HIPSTER HEAVEN – COMPETITION AND INNOVATION IN WESTERN AUSTRALIA
The West Australian, 15 June 2017
Hipsters play an underappreciated role in competition policy. The reason for this is simple. Hipsters don’t like the mainstream. They’re not happy unless their clothes are vintage, their bikes are fixies, and their flat whites are served in avocados. If it is mass-produced by a multinational, they won’t touch it.
Indeed, hipsters are the reason we have so many choices when it comes to which alleyway speakeasy to drink in. Across our inner cities, hipsters are the reason why mechanics and car dealers are giving way to cocktail bars and edgy restaurants. Hipsters’ desire for innovation, difference and choice boosts competition.
According to the New York Times, Perth is ‘Hipster Heaven’. So the forces of hipsters should be stronger than ever.
Yet even here, there are signs that competitive pressures aren’t as strong as they should be. On one metric, over half of Australia’s industries are overly concentrated markets. That includes plenty of industries that are important to Western Australia, among them telecommunications, credit unions, cinemas, liquor retailing, pharmacies, hardware, gyms, magazines, newsagents and international airlines.
For all the talk of start-ups and innovation, the rate of new business formation is slower now than it was in the first decade of the twenty-first century. Meanwhile, the pace of mergers continues unabated. The big firms are getting bigger, but the hungry start-ups aren’t snapping at their heels the way they should be.
Megacorps find it easier to work together – and not in a good way. A recent academic study found that big data allowed Perth’s petrol retailers to coordinate the weekly price cycle, driving up margins at the bowser. The researchers concluded that this ‘tacit collusion’ cost motorists around 10 cents a litre.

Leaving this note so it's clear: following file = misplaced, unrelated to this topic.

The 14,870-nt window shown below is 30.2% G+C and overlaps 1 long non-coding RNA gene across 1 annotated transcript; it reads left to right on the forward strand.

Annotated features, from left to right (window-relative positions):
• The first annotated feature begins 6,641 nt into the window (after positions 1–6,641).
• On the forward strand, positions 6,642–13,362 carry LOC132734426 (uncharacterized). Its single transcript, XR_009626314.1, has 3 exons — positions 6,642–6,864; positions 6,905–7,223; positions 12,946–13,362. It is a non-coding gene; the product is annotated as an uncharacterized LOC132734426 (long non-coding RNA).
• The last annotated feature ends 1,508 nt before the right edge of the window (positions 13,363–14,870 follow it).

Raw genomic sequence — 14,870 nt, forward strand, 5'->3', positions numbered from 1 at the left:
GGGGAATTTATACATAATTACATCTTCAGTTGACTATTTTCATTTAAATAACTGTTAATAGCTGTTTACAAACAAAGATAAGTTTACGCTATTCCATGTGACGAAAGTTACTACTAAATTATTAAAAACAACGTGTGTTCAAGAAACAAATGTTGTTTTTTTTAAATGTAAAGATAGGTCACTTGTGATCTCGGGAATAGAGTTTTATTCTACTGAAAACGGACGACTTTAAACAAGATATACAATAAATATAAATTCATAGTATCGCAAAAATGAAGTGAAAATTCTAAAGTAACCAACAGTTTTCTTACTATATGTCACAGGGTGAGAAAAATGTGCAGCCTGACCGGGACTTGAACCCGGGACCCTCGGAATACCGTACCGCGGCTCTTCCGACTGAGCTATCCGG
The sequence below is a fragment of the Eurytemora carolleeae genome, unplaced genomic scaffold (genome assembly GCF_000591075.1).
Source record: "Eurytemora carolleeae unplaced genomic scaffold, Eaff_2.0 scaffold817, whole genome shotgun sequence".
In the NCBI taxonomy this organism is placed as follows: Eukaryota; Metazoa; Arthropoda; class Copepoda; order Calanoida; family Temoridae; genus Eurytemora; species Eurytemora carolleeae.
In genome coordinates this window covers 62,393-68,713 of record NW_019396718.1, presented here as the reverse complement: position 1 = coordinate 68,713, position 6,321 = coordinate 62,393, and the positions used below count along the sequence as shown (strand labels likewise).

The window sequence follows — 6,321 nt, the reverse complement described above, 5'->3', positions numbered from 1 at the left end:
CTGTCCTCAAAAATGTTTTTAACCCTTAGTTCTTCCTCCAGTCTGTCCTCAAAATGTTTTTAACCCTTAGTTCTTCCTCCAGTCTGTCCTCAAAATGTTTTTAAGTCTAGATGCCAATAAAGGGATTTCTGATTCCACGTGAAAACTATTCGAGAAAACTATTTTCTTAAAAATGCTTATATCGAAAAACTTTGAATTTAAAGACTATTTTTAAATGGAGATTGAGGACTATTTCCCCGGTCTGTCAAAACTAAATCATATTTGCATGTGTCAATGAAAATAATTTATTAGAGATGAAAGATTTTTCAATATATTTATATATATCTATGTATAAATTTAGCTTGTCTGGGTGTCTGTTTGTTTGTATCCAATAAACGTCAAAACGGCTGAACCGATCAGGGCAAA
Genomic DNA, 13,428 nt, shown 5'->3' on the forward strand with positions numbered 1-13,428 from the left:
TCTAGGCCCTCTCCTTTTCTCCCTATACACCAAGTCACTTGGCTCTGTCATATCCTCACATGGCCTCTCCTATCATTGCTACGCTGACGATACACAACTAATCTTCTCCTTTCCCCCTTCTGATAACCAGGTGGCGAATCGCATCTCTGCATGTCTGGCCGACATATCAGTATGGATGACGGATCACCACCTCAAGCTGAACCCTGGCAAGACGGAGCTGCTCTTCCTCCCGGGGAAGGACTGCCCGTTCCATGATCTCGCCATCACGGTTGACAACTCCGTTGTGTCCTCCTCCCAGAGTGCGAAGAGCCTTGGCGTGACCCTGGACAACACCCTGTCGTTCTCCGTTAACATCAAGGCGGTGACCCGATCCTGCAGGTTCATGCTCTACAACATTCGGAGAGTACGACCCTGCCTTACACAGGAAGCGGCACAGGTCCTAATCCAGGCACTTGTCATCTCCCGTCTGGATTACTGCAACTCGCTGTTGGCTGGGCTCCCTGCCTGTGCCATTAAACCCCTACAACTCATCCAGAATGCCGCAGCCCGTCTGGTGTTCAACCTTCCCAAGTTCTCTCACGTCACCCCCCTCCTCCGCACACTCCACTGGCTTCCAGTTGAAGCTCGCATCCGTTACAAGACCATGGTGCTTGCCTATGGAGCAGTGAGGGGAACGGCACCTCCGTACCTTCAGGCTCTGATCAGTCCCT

Uncompetitive markets also tempt firms behave badly. Last December, Perth’s Water Corporation put out a warning on so-called ‘flushable’ wipes. According to Perth’s Mid West regional manager Steve Greeve, there had been a significant spike in blockages.
‘If you mix these wipes with fat’ Steve warned ‘they sort of congeal together in what are called ‘fatbergs’ and you end up with blockages that overflow sewage into people’s houses, or backyards, or streets’. ‘No one likes sewage overflow anywhere’ Steve said ‘let alone inside your house.’ Sadly, flushable wipes aren’t so flushable.
False claims aren’t just a casual annoyance, they damage our economy. Complaints to the competition watchdog of misleading and deceptive conduct are up one third over the last three years.
So what can be done about Australia’s growing competition problem?
Just as police forces must evolve to fight new types of crime, the competition watchdog needs the right powers and resources to tackle monopolies. Last month, the Economist said that ‘antitrust authorities need to move from the industrial age into the 21st century’. Using Facebook’s acquisition of WhatsApp as an example, the magazine argued that merger authorities should take account of firms’ data assets, not just their market size, when deciding whether to approve a deal.
Labor supports giving the Australian Competition and Consumer Commission a market studies function, which allows the regulator to investigate concentrated sectors and propose solutions before the problems emerge into public view. For example, a market studies power would have allowed Australia’s competition watchdog to initiate its own inquiry into the energy sector without waiting for a specific reference from the federal government.
At last year’s federal election, Labor proposed that the fines for consumer rip-offs be raised to $10 million. We’re pleased the Turnbull government last month adopted this approach.
But if they’re borrowing Labor’s policies, the Turnbull Government should take others too. To clearly signal that corporate wrongdoing doesn’t pay, we’ve advocated linking the penalty for anti-competitive conduct to total sales. Such a move would bring Australian penalties into line with jurisdictions such as the European Union.
Some of the revenue from these higher fines could be directed back into the competition watchdog’s litigation budget, which would give it more firepower to go after companies that flout the law.
In a competitive market, we shouldn’t have more mergers and fewer startups, there shouldn’t be a cheap day to buy petrol, and our drains shouldn’t be clogged with flushable wipes that aren’t. Getting competition right isn’t just about creating a stronger economy, it’s also fundamental to forging a fairer society. For hipsters – and everyone else too.